Starring: Donald Glover, Brian Tyree Henry, Keith Stanfield
Sometimes an actor leaves a show for a project, and the project sucks. If this is Donald’s post Community project, I’m OK with that. In many ways, it has potential to be a better show than Community (which is literally one of my favorite shows of all time) because it has the opportunity to make strong social commentary that wouldn’t have been taken seriously on Community.
Atlanta tells the story of Earn (Glover) a nice young man just trying to make his way in the world, who finds out that his cousin is Paper Boi (Henry), a local rapper about to blow up. So, he decides to get his life together and try and be his manager, taking them both to the next level. Along for the ride is Paper Boi’s best friend, Darius (Stanfield), who is quite a unique individual.
I think Atlanta is a unique series, yet it feels somewhat inspired by shows like Louie, that are very “slice of life”. I think Atlanta is planning to be a black version of that show, representing an underrepresented culture. It’s hard to tell from the first two episodes where Atlanta is headed, but that seems to be the case, with the second episode feeling very much like that.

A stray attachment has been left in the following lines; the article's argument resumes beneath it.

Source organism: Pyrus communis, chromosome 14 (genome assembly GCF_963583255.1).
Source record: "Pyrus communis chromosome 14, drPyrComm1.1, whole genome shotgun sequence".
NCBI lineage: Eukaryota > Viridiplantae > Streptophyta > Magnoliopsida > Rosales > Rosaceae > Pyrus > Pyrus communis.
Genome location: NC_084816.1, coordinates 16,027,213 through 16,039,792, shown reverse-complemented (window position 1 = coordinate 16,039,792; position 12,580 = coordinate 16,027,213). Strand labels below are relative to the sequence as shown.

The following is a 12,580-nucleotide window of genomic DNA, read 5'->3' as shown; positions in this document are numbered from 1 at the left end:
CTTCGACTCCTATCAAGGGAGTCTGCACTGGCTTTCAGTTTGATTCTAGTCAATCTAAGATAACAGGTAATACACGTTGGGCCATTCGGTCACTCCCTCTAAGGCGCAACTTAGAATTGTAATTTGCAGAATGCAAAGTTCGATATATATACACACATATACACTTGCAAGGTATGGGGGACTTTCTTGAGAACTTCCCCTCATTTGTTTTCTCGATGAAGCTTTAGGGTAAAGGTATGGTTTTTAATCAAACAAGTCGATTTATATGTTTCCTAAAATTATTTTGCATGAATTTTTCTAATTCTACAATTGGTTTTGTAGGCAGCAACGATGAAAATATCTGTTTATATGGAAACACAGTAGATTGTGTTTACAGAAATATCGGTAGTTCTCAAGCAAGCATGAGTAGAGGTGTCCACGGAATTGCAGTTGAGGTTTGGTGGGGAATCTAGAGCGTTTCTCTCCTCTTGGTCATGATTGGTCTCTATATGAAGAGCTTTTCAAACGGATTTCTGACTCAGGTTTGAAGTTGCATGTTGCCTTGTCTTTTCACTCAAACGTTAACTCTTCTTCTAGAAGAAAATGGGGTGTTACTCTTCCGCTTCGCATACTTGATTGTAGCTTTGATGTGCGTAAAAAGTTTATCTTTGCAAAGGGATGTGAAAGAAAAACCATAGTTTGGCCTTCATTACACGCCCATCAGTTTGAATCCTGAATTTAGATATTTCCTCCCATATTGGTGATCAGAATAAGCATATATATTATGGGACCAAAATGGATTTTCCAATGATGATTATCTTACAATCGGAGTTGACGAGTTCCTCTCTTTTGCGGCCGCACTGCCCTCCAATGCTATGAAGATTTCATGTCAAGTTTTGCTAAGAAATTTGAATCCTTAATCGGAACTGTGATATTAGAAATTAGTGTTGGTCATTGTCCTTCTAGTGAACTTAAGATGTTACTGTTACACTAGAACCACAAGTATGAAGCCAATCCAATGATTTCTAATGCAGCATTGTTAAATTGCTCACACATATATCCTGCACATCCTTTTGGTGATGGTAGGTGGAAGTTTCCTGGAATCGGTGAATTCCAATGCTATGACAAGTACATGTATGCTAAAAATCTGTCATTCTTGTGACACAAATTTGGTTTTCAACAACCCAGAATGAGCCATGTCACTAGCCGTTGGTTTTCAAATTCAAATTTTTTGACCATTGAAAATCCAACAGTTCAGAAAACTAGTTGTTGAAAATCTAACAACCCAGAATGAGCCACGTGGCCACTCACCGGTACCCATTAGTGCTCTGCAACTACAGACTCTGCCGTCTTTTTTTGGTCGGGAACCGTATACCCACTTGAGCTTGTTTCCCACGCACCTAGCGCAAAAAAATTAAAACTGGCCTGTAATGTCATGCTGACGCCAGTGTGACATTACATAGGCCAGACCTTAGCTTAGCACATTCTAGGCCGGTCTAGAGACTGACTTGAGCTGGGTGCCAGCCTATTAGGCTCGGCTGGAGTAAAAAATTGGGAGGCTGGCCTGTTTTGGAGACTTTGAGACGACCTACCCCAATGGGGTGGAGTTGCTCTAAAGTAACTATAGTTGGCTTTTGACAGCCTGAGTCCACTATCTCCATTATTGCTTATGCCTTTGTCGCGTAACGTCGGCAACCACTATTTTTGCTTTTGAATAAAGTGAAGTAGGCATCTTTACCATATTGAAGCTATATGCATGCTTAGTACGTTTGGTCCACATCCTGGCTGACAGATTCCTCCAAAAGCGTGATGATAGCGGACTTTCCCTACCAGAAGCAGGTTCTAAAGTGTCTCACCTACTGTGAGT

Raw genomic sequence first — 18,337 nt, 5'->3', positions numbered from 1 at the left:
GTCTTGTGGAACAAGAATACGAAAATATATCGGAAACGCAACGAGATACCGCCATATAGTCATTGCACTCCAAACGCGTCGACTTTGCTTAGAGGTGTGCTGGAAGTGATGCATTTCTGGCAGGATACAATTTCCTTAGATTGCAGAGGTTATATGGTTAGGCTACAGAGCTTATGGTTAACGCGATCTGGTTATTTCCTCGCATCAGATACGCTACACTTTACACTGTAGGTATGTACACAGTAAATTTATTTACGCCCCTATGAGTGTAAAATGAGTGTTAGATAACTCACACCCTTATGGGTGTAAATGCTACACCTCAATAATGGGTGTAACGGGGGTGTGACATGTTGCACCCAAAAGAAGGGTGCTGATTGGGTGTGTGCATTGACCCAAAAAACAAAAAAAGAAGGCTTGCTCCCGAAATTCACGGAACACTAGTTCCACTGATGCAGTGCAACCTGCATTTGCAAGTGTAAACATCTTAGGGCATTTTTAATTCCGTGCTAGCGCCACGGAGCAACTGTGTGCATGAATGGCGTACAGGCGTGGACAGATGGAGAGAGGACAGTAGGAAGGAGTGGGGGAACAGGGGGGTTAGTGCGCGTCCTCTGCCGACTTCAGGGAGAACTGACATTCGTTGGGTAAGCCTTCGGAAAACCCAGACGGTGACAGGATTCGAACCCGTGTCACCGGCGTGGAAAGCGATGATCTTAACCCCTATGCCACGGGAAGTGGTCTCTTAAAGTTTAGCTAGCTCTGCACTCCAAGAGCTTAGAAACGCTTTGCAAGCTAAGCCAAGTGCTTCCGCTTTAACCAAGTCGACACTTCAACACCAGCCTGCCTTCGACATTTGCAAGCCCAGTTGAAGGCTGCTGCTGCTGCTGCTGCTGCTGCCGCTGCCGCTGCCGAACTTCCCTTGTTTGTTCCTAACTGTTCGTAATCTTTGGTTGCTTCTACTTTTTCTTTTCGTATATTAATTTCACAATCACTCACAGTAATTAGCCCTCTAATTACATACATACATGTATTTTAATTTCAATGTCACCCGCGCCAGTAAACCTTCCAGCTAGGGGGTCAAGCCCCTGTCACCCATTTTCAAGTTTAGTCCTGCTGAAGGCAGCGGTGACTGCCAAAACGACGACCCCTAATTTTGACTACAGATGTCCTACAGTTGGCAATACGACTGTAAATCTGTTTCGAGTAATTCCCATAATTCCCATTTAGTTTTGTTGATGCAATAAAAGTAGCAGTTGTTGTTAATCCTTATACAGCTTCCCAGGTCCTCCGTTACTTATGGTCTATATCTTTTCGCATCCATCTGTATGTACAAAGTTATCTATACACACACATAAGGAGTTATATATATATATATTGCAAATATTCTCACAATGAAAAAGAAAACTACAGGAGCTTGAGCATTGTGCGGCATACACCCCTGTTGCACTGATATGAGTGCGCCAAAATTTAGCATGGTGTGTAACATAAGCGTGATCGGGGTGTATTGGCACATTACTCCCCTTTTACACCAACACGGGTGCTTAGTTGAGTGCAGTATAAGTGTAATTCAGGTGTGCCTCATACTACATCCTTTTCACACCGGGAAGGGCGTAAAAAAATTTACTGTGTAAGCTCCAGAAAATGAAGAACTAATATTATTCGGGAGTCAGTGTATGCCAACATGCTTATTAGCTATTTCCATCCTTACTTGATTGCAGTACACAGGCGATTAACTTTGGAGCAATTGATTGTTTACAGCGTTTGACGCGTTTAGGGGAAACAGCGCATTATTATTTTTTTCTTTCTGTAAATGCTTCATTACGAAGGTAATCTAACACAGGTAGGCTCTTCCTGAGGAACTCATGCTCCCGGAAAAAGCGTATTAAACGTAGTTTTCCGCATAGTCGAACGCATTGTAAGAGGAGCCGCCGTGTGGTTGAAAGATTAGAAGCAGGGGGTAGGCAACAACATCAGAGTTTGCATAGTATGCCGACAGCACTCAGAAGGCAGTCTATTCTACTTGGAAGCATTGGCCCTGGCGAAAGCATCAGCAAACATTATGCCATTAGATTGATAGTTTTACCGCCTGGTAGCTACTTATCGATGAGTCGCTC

Atlanta is one of the more promising new shows, in that I think it still has somewhere to grow, and didn’t hit the ground running as fast as some of the others. For example, Designated Survivor is an intense action packed pilot that tried to cram a lot into one hour. Atlanta is more of a slow burn, but it was just enough to keep me wanting to watch more. I still feel like I’m getting to know the characters, and not because the show is poorly written, but rather it’s one of the few shows so well written that you’re learning different nuances about the characters. Usually at this point I’d be lamenting that not knowing what kind of show you’d be or who these characters are is a bad thing, but Atlanta is the one show that feels like it’s doing that by choice, slowly reeling you in. In many ways, it’s more rewarding.
We’re in the golden age of TV, where TV shows are arguably as good as movies, and Atlanta continues to add to that roster. I suspect it will be in contention for Emmy’s a year from now, and Glover might finally be recognized for the brilliant talent that he is.
FINAL GRADE: A